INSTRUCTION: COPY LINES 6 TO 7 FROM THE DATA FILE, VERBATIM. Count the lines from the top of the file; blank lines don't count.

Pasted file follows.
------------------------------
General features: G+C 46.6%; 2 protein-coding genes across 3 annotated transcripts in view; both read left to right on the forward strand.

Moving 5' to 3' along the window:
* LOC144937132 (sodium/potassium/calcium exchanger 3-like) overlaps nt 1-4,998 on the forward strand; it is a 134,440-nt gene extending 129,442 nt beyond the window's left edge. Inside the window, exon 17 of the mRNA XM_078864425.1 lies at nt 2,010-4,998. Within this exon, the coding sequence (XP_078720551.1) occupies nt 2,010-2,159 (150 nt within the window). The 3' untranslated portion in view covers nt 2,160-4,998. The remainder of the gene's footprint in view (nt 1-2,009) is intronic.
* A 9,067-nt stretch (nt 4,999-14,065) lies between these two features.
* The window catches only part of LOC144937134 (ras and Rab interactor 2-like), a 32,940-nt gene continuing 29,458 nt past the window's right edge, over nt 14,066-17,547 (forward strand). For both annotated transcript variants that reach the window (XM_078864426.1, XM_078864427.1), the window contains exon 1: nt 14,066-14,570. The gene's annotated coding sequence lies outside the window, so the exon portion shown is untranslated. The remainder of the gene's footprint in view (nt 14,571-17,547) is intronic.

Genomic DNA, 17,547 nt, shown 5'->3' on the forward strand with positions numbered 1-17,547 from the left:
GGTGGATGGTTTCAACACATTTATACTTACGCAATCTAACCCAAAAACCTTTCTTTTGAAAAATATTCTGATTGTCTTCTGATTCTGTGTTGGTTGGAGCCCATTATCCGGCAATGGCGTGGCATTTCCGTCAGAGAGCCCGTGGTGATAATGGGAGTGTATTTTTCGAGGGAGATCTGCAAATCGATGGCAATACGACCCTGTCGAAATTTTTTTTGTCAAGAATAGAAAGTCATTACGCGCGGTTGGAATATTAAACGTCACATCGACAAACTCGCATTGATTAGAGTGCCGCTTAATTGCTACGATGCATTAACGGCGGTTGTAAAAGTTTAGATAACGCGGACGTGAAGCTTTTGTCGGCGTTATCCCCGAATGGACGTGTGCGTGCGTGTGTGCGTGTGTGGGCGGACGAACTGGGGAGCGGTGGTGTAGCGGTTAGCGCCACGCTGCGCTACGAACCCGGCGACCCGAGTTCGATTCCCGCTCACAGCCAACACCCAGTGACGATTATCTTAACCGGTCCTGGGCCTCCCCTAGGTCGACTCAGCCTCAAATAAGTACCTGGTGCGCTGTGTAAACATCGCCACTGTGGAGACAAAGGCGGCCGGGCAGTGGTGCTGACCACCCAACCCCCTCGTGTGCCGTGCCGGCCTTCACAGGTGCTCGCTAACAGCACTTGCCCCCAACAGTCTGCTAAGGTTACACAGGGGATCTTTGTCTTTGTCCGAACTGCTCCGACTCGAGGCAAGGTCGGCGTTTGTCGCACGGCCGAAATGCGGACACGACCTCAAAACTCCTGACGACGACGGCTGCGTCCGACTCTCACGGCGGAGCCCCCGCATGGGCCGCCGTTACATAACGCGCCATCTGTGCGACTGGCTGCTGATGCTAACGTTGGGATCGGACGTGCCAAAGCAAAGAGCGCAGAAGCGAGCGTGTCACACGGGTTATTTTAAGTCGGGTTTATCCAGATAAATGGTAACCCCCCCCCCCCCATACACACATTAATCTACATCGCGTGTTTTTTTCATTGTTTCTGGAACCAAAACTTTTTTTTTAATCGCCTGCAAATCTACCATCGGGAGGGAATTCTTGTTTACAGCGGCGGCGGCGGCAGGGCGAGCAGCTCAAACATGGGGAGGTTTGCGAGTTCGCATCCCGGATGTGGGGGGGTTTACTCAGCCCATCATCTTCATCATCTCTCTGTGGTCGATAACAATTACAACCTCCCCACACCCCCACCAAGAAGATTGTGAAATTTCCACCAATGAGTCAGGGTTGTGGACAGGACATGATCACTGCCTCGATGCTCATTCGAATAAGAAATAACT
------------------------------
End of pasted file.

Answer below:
Genomic DNA, 17,547 nt, shown 5'->3' on the forward strand with positions numbered 1-17,547 from the left:
GGTGGATGGTTTCAACACATTTATACTTACGCAATCTAACCCAAAAACCTTTCTTTTGAAAAATATTCTGATTGTCTTCTGATTCTGTGTTGGTTGGAGCCCATTATCCGGCAATGGCGTGGCATTTCCGTCAGAGAGCCCGTGGTGATAATGGGAGTGTATTTTTCGAGGGAGATCTGCAAATCGATGGCAATACGACCCTGTCGAAATTTTTTTTGTCAAGAATAGAAAGTCATTACGCGCGGTTGGAATATTAAACGTCACATCGACAAACTCGCATTGATTAGAGTGCCGCTTAATTGCTACGATGCATTAACGGCGGTTGTAAAAGTTTAGATAACGCGGACGTGAAGCTTTTGTCGGCGTTATCCCCGAATGGACGTGTGCGTGCGTGTGTGCGTGTGTGGGCGGACGAACTGGGGAGCGGTGGTGTAGCGGTTAGCGCCACGCTGCGCTACGAACCCGGCGACCCGAGTTCGATTCCCGCTCACAGCCAACACCCAGTGACGATTATCTTAACCGGTCCTGGGCCTCCCCTAGGTCGACTCAGCCTCAAATAAGTACCTGGTGCGCTGTGTAAACATCGCCACTGTGGAGACAAAGGCGGCCGGGCAGTGGTGCTGACCACCCAACCCCCTCGTGTGCCGTGCCGGCCTTCACAGGTGCTCGCTAACAGCACTTGCCCCCAACAGTCTGCTAAGGTTACACAGGGGATCTTTGTCTTTGTCCGAACTGCTCCGACTCGAGGCAAGGTCGGCGTTTGTCGCACGGCCGAAATGCGGACACGACCTCAAAACTCCTGACGACGACGGCTGCGTCCGACTCTCACGGCGGAGCCCCCGCATGGGCCGCCGTTACATAACGCGCCATCTGTGCGACTGGCTGCTGATGCTAACGTTGGGATCGGACGTGCCAAAGCAAAGAGCGCAGAAGCGAGCGTGTCACACGGGTTATTTTAAGTCGGGTTTATCCAGATAAATGGTAACCCCCCCCCCCCCATACACACATTAATCTACATCGCGTGTTTTTTTCATTGTTTCTGGAACCAAAACTTTTTTTTTAATCGCCTGCAAATCTACCATCGGGAGGGAATTCTTGTTTACAGCGGCGGCGGCGGCAGGGCGAGCAGCTCAAACATGGGGAGGTTTGCGAGTTCGCATCCCGGATGTGGGGGGGTTTACTCAGCCCATCATCTTCATCATCTCTCTGTGGTCGATAACAATTACAACCTCCCCACACCCCCACCAAGAAGATTGTGAAATTTCCACCAATGAGTCAGGGTTGTGGACAGGACATGATCACTGCCTCGATGCTCATTCGAATAAGAAATAACT